When your life becomes a sitcom
Even in this time of edgy Netflix binge-worthy shows and more cute cat videos to watch on YouTube than you could ever squeeze into a lifetime, network TV still reaches millions of Americans, and is able to exert a profound and powerful impact on our culture. For example, the No. 1 network show last year was NBC’s action thriller, “Blindspot,” which drew 7.5 million viewers on the night it aired, with another 5.1 million watching later on DVRs.
Historically, network television has played a key role in moving forward the collective American consciousness, such as the first interracial kiss on American TV, which took place on “Star Trek” back in 1968 between white Captain Kirk (William Shatner) and Black Lt. Uhura (Nichelle Nichols). And then there was Ellen DeGeneres, who, in 1997, came out as a lesbian on her sitcom, “Ellen,” taking a huge risk with advertisers and audiences alike. Those shows, while entertaining us, helped many Americans to re-examine deeply held biases, gradually leading to changes in how Americans perceived interracial couples and homosexuals.
Ever since our second child was diagnosed with cerebral palsy (CP) in 1989, I’ve been waiting impatiently for Hollywood to create a popular film or TV series that would accurately show what life is really like for families such as ours. Even though most people don’t know much about CP, it is the most common childhood motor disability, affecting three live births out of every 1,000 in the United States. And yes, the son in AMC’s “Breaking Bad” had mild CP, which was groundbreaking in its own way, but the depiction of a chemistry teacher dad who turned into a murderous drug king is not exactly a shared experience of families raising a child with CP.
Finally, the show we’ve been waiting for is premiering Sept. 21 on ABC. “Speechless” is a sitcom, helmed by executive producer Scott Silveri, who previously produced “Friends,” “Perfect Couples” and, more recently, “Go On.” Silveri grew up with a brother with CP, and he has been wanting for some time to create a TV show that would accurately depict a family with a child with significant special needs.
I attended a screening of the pilot last week on the Fox lot, joined by other disability community professionals and parent bloggers. We had the chance to talk with Silveri and actress Minnie Driver, who plays Maya DiMeo, the mother in the family, who is driven to be a strong and sometimes strident advocate for the oldest child, JJ, who is 16 and has non-verbal CP. Although JJ (played by Micah Fowler, who has a milder form of CP) can’t speak, he is able to communicate by spelling out words via an augmentation communication system that employs a laser pointer attached to his head and an electronic letter board. Other family members are a nebbishy father, Jimmy Dime (John Ross Bowie); an athletic younger sister, Dylan (Kyla Kenedy); and a wise-for-his years brother, Ray (Mason Cook), who appears to be the most negatively impacted family member as a result of all the extra attention and time given to JJ.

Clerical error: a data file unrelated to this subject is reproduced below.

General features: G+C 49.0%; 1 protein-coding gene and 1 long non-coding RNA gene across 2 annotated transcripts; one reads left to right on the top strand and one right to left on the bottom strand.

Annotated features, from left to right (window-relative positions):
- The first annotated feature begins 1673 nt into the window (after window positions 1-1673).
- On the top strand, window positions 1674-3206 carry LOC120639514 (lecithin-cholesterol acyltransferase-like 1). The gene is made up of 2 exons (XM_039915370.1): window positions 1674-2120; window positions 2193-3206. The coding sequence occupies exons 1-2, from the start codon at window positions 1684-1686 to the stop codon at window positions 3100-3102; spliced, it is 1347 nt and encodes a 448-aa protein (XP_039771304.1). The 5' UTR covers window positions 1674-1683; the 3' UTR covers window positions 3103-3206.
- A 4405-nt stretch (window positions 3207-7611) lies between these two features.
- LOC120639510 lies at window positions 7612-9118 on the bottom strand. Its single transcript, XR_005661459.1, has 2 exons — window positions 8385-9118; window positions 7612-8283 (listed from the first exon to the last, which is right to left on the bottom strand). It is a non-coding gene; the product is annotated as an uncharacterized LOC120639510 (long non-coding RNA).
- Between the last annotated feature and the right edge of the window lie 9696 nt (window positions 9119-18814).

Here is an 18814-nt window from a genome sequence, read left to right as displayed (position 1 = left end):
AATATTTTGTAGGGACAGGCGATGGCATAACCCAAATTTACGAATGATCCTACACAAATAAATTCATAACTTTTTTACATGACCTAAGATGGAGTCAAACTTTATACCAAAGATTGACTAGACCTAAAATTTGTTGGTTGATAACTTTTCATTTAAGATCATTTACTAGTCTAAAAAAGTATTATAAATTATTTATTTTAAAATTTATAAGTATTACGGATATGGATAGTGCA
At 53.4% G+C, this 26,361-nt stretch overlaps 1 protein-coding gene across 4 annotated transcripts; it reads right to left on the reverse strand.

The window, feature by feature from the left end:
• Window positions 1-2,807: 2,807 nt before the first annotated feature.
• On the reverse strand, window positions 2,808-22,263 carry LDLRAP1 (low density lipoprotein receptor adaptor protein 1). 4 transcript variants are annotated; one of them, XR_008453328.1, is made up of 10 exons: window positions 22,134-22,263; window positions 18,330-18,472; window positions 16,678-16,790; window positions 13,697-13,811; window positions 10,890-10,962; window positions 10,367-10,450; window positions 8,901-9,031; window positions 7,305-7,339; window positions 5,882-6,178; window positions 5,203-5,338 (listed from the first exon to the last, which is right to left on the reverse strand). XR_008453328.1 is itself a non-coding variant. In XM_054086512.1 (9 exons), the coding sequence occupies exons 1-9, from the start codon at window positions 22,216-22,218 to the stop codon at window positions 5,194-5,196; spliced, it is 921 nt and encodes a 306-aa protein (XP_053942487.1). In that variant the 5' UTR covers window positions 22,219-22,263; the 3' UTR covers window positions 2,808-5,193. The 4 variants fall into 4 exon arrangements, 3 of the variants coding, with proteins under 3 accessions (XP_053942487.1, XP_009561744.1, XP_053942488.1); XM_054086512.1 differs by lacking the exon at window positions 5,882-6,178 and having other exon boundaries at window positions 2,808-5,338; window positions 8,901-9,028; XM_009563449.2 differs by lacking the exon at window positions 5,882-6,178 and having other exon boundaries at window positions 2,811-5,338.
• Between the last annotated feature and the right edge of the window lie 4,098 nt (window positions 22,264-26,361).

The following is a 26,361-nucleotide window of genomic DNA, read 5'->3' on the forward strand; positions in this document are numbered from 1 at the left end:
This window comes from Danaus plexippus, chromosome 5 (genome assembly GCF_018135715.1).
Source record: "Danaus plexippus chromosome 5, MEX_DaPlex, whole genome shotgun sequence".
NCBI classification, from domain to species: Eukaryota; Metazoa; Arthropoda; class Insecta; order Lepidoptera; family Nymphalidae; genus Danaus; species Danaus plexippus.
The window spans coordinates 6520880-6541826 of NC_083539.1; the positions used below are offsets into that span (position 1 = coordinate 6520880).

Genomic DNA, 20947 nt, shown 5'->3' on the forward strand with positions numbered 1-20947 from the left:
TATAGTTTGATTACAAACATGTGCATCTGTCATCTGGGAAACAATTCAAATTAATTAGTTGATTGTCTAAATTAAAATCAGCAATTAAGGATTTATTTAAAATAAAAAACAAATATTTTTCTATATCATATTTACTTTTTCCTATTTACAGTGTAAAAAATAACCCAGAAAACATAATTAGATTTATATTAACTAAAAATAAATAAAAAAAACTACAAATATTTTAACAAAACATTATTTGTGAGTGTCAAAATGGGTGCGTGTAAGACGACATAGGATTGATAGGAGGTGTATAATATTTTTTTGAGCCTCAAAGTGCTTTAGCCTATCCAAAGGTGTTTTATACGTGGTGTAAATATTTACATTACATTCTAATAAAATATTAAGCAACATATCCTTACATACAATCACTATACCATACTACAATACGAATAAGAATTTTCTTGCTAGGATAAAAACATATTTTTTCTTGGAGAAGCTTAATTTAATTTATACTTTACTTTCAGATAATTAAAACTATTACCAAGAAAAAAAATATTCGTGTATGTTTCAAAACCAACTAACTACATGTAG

As the pilot opens, the family has just moved, once again, to be in a different school district, where JJ can finally be fully mainstreamed in a regular classroom accompanied by a full-time aide who can be his “voice.” Ray isn’t happy with the move, as he was just getting adjusted at the old school. In one exchange with his mother, she tells Ray she’s proud to be a strong advocate for JJ: “Your brother got the right mum,” she says in her cheery British accent, to which Ray replies, “Yes, he did, but I didn’t.”
Some of my favorite moments in the pilot are when people outside the family go overboard in their political correctness and engage in cringe-worthy behavior, such as when JJ and his new aide, an annoyingly chirpy woman who is clearly not a good match for him, arrive in his new classroom for the first time. At their teacher’s prompting, all of the students begin to clap and stand up, much to the chagrin of JJ, who types out, “Why are they doing this? They don’t even know me.”
There were times when it felt like someone had planted a camera in our home to help write the script, but there was also the inevitable Hollywood treatment of the family. For the scene when Maya has a big confrontation with the school’s principal about getting a disabled ramp built in front of the school instead of making JJ use the trash removal ramp at the back, she wears a cute ensemble, every hair is in place, and she’s got on a full face of makeup. Not my reality.
I asked Minnie Driver about this after the screening, and she laughed, agreeing that she would have liked to look more natural, but she did say that she made sure the wardrobe department didn’t supply her with designer clothes for that scene. Despite the glossing over of some of the grittier aspects of what this family’s life would really be like, “Speechless” nonetheless accurately captures the tone and texture of families in similar situations, and I hope millions of people will watch it and laugh “with the family, not at the family,” as Driver said afterward.
As life would have it, later that same day I got word that due to a clerical error, the Los Angeles Unified School District had plans to transfer our son’s aide of 10 years to another campus during his final semester of high school. After 18 years of dealing with special education bureaucracy, I wasn’t sure I had another fight left in me. But then I channeled my inner Minnie Driver, and started making the necessary calls and sending out emails, which eventually led to a reversal of the decision. Sometimes life imitates art, and sometimes it’s the other way around.
“Speechless” premieres Sept. 21 at 8:30 p.m.